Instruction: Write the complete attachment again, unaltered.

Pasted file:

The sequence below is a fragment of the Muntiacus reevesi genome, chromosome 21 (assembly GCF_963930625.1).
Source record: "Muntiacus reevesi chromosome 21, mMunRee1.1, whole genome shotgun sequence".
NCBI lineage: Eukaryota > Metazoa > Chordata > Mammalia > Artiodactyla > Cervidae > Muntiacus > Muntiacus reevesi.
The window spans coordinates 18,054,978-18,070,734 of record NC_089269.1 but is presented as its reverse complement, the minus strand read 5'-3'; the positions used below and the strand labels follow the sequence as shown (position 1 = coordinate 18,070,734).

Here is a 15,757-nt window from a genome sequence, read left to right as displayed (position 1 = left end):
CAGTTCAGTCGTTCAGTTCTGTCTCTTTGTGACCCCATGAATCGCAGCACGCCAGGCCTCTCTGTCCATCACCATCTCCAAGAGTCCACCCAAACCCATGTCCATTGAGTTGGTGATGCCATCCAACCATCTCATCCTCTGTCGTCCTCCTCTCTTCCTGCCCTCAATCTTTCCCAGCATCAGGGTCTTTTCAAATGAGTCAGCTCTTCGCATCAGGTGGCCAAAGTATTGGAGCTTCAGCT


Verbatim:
The sequence below is a fragment of the Muntiacus reevesi genome, chromosome 21 (assembly GCF_963930625.1).
Source record: "Muntiacus reevesi chromosome 21, mMunRee1.1, whole genome shotgun sequence".
NCBI lineage: Eukaryota > Metazoa > Chordata > Mammalia > Artiodactyla > Cervidae > Muntiacus > Muntiacus reevesi.
The window spans coordinates 18,054,978-18,070,734 of record NC_089269.1 but is presented as its reverse complement, the minus strand read 5'-3'; the positions used below and the strand labels follow the sequence as shown (position 1 = coordinate 18,070,734).

Here is a 15,757-nt window from a genome sequence, read left to right as displayed (position 1 = left end):
CAGTTCAGTCGTTCAGTTCTGTCTCTTTGTGACCCCATGAATCGCAGCACGCCAGGCCTCTCTGTCCATCACCATCTCCAAGAGTCCACCCAAACCCATGTCCATTGAGTTGGTGATGCCATCCAACCATCTCATCCTCTGTCGTCCTCCTCTCTTCCTGCCCTCAATCTTTCCCAGCATCAGGGTCTTTTCAAATGAGTCAGCTCTTCGCATCAGGTGGCCAAAGTATTGGAGCTTCAGCT